What all of this means for the future of insurance
The incoming wave of EV adoption and the resulting new platforms and business models enabled at the intersection of homes, EVs and the grid could unlock new opportunities across home and auto insurance. Firstly, these platforms could provide insurers with a near-term, untapped distribution channel. By partnering with these companies, insurers could reach a captive audience of vehicle and property owners to distribute existing home and auto insurance lines.
Such a partnership could also provide insurers access to novel data sets for new insurance product development and risk management. With a real-time view of home occupancy and usage and EV charging patterns, these platforms could enable insurers to create more customized usage-based insurance products. Occupancy data, for example, could be leveraged to underwrite homeowners policies specifically tailored for those who work from home and who could respond to loss events more expediently. Finally, partnerships with such companies could provide insurers a unique opportunity to create a broader suite and ecosystem of products and services around the home.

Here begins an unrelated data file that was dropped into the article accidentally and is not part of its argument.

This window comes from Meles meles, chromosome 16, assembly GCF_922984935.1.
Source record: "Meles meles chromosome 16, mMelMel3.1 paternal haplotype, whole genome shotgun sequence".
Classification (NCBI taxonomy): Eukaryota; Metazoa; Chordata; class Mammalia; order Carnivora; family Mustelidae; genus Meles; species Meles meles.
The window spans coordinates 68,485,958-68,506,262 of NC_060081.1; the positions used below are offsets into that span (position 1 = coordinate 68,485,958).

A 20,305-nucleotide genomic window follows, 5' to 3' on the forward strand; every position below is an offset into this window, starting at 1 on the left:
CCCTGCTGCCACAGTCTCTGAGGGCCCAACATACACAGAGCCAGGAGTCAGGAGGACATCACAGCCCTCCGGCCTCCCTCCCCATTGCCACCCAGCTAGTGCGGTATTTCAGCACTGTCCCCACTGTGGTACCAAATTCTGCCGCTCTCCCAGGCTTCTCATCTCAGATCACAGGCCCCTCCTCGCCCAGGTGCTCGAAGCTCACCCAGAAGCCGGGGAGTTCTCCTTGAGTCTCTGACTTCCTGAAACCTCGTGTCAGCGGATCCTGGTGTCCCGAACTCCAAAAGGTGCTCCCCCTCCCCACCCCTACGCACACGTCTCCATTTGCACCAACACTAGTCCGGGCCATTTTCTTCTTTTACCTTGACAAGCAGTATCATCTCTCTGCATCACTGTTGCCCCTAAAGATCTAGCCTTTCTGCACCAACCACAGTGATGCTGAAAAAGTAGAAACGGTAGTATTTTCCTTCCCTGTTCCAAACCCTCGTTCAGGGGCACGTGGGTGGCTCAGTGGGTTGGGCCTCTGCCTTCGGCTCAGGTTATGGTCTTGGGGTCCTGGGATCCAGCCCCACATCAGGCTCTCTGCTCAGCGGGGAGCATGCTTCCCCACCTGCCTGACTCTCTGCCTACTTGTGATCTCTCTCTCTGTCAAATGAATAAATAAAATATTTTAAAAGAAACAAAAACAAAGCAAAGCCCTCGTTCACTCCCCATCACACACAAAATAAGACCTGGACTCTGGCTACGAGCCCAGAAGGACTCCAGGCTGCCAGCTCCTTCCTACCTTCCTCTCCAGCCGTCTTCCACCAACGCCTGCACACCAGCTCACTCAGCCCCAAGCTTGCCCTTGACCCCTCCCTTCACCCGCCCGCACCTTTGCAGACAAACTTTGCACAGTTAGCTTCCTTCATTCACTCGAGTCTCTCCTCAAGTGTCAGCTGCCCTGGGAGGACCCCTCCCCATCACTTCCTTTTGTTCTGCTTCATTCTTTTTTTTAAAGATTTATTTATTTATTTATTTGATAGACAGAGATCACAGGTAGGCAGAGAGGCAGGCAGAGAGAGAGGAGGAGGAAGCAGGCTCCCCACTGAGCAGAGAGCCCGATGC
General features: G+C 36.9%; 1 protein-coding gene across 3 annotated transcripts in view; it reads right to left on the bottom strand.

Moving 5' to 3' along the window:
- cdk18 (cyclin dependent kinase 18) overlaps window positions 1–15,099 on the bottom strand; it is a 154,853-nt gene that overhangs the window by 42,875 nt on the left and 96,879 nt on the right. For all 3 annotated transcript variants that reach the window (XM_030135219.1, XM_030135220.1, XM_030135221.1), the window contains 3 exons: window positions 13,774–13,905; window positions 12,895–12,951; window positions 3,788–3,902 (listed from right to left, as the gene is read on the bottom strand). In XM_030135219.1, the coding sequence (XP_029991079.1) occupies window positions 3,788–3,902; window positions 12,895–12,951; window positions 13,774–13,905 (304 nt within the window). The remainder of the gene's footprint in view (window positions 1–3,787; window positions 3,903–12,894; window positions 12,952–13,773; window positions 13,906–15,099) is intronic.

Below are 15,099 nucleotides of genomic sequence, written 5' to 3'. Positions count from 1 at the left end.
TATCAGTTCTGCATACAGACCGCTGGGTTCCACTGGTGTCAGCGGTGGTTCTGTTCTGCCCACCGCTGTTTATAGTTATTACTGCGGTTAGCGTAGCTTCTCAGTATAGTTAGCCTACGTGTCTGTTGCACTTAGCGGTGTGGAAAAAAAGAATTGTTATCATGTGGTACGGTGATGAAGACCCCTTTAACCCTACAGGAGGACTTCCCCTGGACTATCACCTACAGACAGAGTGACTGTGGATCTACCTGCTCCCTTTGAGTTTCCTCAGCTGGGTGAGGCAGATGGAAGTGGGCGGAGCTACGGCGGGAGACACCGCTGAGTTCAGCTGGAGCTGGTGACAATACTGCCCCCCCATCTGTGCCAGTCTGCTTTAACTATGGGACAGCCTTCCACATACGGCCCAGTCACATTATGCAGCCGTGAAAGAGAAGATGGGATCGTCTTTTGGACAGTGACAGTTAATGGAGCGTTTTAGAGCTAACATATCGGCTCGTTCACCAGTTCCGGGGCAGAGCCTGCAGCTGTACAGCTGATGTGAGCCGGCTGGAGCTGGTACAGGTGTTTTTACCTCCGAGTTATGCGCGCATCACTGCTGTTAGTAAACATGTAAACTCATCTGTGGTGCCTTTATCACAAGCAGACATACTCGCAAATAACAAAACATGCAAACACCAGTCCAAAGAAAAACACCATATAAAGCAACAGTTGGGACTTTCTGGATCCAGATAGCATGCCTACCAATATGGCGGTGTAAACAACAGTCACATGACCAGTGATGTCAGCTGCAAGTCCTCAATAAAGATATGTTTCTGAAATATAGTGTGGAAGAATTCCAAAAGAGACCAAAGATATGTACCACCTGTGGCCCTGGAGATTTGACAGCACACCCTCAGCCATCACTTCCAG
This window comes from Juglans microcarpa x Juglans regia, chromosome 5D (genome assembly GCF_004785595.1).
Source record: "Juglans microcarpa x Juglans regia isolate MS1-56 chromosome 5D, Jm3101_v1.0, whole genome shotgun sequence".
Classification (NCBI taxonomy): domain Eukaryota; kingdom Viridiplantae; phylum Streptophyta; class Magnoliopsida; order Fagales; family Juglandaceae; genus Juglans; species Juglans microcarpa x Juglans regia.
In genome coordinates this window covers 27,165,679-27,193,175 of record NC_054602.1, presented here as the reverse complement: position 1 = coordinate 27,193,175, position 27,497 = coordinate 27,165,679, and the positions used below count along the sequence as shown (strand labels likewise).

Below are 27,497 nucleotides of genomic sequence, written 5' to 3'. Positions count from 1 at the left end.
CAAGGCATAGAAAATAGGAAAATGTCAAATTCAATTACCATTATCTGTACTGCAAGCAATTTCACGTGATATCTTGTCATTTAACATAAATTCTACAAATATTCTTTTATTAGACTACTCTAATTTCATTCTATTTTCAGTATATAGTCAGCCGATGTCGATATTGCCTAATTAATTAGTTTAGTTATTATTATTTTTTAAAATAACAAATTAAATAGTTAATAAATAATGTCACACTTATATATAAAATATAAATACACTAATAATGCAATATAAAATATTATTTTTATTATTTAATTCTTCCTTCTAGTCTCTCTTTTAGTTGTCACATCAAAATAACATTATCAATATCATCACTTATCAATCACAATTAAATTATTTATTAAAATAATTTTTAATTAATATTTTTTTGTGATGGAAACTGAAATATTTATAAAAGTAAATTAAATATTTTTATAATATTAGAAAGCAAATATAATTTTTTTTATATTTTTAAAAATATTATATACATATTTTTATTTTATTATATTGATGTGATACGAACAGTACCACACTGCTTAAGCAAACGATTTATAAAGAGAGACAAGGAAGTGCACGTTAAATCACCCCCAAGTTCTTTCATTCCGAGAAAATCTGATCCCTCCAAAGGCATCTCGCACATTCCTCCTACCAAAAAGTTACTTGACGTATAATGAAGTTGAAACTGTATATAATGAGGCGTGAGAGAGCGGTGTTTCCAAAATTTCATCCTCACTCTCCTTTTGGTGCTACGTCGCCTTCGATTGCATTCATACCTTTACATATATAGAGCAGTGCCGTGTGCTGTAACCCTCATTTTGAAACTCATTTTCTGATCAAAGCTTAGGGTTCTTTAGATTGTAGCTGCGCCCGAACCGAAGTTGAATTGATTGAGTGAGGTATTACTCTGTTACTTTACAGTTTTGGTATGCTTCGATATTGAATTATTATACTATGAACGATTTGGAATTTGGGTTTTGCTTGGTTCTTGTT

Ultimately, partnerships with companies at this unique intersection-enabled EV adoption could both increase core insurance premiums and unlock new revenue streams with complementary products and services built around the home ecosystem.